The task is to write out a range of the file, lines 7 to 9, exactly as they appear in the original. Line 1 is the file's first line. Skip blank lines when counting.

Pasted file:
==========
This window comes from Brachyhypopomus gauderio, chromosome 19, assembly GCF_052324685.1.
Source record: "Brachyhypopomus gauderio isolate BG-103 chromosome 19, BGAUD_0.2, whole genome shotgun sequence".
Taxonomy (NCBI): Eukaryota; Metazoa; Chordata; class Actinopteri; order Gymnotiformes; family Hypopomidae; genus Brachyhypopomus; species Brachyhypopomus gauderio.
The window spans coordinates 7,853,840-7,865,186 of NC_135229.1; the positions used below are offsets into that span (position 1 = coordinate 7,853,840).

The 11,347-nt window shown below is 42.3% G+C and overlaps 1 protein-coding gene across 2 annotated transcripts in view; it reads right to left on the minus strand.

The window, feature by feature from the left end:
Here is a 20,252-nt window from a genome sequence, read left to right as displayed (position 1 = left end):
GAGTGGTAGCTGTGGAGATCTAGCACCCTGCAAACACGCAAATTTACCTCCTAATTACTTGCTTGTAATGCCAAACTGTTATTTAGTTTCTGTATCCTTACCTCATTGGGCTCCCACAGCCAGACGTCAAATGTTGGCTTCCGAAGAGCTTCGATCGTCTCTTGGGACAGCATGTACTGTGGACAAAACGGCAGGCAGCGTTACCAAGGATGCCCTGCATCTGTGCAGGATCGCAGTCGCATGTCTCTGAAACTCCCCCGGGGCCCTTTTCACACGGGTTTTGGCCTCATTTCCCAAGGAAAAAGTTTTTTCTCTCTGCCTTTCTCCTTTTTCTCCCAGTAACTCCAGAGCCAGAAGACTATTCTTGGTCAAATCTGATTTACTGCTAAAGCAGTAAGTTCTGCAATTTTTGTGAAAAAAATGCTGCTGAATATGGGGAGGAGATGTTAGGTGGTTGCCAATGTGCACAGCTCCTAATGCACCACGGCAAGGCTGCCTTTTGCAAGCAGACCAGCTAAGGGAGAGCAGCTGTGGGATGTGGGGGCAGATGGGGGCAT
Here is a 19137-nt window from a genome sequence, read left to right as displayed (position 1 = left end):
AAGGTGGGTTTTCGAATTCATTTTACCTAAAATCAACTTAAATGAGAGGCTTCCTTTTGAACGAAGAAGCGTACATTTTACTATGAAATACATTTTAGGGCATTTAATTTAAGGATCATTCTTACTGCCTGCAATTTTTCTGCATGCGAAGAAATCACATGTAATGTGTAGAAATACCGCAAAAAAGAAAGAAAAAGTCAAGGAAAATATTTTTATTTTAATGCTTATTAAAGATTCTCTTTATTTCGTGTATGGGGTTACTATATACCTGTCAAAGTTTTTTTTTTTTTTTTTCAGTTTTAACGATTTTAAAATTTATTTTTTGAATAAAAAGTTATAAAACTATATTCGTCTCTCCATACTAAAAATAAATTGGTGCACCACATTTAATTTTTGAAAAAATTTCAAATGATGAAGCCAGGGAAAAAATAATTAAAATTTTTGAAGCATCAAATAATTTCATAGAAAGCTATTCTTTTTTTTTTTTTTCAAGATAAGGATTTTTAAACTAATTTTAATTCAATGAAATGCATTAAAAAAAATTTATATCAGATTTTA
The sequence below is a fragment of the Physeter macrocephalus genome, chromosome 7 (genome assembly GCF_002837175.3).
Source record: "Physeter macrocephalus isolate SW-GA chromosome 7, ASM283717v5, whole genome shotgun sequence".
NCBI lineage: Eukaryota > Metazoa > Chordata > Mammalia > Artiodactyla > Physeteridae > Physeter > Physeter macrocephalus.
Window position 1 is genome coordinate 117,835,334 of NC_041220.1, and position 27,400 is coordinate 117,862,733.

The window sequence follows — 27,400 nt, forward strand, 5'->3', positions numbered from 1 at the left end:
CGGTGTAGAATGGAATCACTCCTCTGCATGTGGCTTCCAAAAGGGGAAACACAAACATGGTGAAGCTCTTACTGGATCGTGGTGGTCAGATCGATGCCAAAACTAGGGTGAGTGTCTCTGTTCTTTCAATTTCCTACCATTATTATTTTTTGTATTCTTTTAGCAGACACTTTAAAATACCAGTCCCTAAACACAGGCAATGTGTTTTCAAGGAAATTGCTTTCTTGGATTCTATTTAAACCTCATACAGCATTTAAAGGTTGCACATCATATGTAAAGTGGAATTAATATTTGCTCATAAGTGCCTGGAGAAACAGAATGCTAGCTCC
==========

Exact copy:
Here is a 20,252-nt window from a genome sequence, read left to right as displayed (position 1 = left end):
GAGTGGTAGCTGTGGAGATCTAGCACCCTGCAAACACGCAAATTTACCTCCTAATTACTTGCTTGTAATGCCAAACTGTTATTTAGTTTCTGTATCCTTACCTCATTGGGCTCCCACAGCCAGACGTCAAATGTTGGCTTCCGAAGAGCTTCGATCGTCTCTTGGGACAGCATGTACTGTGGACAAAACGGCAGGCAGCGTTACCAAGGATGCCCTGCATCTGTGCAGGATCGCAGTCGCATGTCTCTGAAACTCCCCCGGGGCCCTTTTCACACGGGTTTTGGCCTCATTTCCCAAGGAAAAAGTTTTTTCTCTCTGCCTTTCTCCTTTTTCTCCCAGTAACTCCAGAGCCAGAAGACTATTCTTGGTCAAATCTGATTTACTGCTAAAGCAGTAAGTTCTGCAATTTTTGTGAAAAAAATGCTGCTGAATATGGGGAGGAGATGTTAGGTGGTTGCCAATGTGCACAGCTCCTAATGCACCACGGCAAGGCTGCCTTTTGCAAGCAGACCAGCTAAGGGAGAGCAGCTGTGGGATGTGGGGGCAGATGGGGGCAT
Here is a 19137-nt window from a genome sequence, read left to right as displayed (position 1 = left end):